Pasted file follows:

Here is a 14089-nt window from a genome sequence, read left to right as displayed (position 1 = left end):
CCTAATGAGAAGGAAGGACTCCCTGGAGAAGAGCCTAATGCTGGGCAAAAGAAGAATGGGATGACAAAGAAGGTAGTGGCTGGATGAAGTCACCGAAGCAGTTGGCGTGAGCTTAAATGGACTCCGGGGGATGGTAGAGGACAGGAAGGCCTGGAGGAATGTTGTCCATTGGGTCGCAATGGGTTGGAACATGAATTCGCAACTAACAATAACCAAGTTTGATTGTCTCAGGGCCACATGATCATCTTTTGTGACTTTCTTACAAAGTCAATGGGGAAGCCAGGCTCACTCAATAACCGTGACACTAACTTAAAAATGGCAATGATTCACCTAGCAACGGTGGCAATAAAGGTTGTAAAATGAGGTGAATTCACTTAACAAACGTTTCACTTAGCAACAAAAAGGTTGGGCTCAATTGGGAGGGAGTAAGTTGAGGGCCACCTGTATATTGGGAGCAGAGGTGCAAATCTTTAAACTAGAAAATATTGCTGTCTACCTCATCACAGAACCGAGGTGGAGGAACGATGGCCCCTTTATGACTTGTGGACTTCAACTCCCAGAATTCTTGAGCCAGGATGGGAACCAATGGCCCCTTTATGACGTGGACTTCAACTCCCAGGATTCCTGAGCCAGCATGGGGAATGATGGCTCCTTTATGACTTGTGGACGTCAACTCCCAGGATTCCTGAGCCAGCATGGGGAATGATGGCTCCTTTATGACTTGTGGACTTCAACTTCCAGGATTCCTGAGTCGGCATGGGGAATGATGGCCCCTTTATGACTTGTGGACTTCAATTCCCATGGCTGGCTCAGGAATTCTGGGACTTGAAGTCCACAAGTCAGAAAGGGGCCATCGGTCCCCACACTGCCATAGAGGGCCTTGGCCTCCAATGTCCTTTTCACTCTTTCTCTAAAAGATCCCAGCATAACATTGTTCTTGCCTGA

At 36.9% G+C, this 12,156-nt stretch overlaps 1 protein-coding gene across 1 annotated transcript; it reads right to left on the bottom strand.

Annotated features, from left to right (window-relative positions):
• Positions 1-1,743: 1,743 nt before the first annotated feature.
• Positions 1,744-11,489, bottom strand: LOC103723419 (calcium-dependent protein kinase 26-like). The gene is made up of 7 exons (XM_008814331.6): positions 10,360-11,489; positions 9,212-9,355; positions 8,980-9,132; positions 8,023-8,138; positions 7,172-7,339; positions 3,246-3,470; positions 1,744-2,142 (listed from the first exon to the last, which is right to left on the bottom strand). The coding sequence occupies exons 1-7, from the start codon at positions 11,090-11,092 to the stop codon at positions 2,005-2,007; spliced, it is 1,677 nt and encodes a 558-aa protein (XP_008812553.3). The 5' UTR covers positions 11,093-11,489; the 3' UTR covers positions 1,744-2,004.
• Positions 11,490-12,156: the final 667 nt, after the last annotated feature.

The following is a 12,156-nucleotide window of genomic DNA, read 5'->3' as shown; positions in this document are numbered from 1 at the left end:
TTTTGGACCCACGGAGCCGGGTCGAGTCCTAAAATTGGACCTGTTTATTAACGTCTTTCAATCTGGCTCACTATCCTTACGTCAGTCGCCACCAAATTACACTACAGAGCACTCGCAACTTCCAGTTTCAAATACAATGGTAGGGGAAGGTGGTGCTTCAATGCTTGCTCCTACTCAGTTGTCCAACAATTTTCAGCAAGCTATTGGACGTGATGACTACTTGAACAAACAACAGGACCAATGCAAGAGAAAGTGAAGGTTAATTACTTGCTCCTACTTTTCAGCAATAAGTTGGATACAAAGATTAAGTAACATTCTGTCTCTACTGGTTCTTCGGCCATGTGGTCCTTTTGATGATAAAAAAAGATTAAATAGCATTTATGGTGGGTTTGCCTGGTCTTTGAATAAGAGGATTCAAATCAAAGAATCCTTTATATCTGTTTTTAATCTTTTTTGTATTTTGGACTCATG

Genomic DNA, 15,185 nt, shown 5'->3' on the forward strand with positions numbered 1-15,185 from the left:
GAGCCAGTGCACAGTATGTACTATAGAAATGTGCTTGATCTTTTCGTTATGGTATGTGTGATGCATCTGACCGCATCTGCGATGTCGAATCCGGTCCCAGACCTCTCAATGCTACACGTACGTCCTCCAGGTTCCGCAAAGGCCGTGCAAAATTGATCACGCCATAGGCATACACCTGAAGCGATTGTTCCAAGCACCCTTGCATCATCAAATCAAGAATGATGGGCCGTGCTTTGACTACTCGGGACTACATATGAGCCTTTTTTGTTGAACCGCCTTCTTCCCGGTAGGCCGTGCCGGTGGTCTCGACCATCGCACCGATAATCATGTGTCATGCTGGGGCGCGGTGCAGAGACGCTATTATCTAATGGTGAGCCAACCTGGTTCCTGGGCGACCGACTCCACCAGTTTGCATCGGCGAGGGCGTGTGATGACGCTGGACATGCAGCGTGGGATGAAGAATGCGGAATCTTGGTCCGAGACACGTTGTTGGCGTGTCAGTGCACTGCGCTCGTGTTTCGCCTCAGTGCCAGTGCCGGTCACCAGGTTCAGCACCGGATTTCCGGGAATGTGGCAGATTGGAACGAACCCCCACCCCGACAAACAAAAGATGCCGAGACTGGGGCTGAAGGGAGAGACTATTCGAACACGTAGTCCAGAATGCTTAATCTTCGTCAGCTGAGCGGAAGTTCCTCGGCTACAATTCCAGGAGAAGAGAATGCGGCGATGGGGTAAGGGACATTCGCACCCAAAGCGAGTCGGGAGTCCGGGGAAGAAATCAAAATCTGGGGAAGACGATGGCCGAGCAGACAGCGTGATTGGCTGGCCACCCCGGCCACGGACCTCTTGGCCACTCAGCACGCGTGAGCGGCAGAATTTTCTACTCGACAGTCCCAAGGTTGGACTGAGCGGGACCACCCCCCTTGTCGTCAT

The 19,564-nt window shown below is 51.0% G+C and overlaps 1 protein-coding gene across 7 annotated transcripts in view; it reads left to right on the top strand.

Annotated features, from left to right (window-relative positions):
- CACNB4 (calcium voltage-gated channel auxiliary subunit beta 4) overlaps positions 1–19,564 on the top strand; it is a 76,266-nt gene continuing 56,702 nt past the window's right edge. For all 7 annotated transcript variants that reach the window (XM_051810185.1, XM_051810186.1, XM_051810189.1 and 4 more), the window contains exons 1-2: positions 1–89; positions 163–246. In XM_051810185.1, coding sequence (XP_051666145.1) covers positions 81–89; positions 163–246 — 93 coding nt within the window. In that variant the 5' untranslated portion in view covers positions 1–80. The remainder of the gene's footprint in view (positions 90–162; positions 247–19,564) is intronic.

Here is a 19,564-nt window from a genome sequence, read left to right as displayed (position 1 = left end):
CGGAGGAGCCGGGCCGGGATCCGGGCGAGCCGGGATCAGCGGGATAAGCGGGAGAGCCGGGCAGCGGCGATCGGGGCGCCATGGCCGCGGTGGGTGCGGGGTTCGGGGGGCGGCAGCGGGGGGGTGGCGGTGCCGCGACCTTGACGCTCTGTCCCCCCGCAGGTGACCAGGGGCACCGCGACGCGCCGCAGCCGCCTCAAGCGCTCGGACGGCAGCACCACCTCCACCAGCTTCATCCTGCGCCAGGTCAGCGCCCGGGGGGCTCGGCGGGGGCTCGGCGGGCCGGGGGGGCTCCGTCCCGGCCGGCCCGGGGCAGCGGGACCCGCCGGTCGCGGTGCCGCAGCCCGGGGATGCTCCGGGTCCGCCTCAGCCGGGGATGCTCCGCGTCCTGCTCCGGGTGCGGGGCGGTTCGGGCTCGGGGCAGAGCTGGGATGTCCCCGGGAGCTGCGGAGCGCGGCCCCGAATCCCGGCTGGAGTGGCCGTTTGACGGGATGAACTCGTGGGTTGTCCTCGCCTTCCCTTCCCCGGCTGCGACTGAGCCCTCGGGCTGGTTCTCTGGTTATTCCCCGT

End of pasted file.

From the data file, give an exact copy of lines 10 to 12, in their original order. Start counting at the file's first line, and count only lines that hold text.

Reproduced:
Genomic DNA, 15,185 nt, shown 5'->3' on the forward strand with positions numbered 1-15,185 from the left:
GAGCCAGTGCACAGTATGTACTATAGAAATGTGCTTGATCTTTTCGTTATGGTATGTGTGATGCATCTGACCGCATCTGCGATGTCGAATCCGGTCCCAGACCTCTCAATGCTACACGTACGTCCTCCAGGTTCCGCAAAGGCCGTGCAAAATTGATCACGCCATAGGCATACACCTGAAGCGATTGTTCCAAGCACCCTTGCATCATCAAATCAAGAATGATGGGCCGTGCTTTGACTACTCGGGACTACATATGAGCCTTTTTTGTTGAACCGCCTTCTTCCCGGTAGGCCGTGCCGGTGGTCTCGACCATCGCACCGATAATCATGTGTCATGCTGGGGCGCGGTGCAGAGACGCTATTATCTAATGGTGAGCCAACCTGGTTCCTGGGCGACCGACTCCACCAGTTTGCATCGGCGAGGGCGTGTGATGACGCTGGACATGCAGCGTGGGATGAAGAATGCGGAATCTTGGTCCGAGACACGTTGTTGGCGTGTCAGTGCACTGCGCTCGTGTTTCGCCTCAGTGCCAGTGCCGGTCACCAGGTTCAGCACCGGATTTCCGGGAATGTGGCAGATTGGAACGAACCCCCACCCCGACAAACAAAAGATGCCGAGACTGGGGCTGAAGGGAGAGACTATTCGAACACGTAGTCCAGAATGCTTAATCTTCGTCAGCTGAGCGGAAGTTCCTCGGCTACAATTCCAGGAGAAGAGAATGCGGCGATGGGGTAAGGGACATTCGCACCCAAAGCGAGTCGGGAGTCCGGGGAAGAAATCAAAATCTGGGGAAGACGATGGCCGAGCAGACAGCGTGATTGGCTGGCCACCCCGGCCACGGACCTCTTGGCCACTCAGCACGCGTGAGCGGCAGAATTTTCTACTCGACAGTCCCAAGGTTGGACTGAGCGGGACCACCCCCCTTGTCGTCAT

The 19,564-nt window shown below is 51.0% G+C and overlaps 1 protein-coding gene across 7 annotated transcripts in view; it reads left to right on the top strand.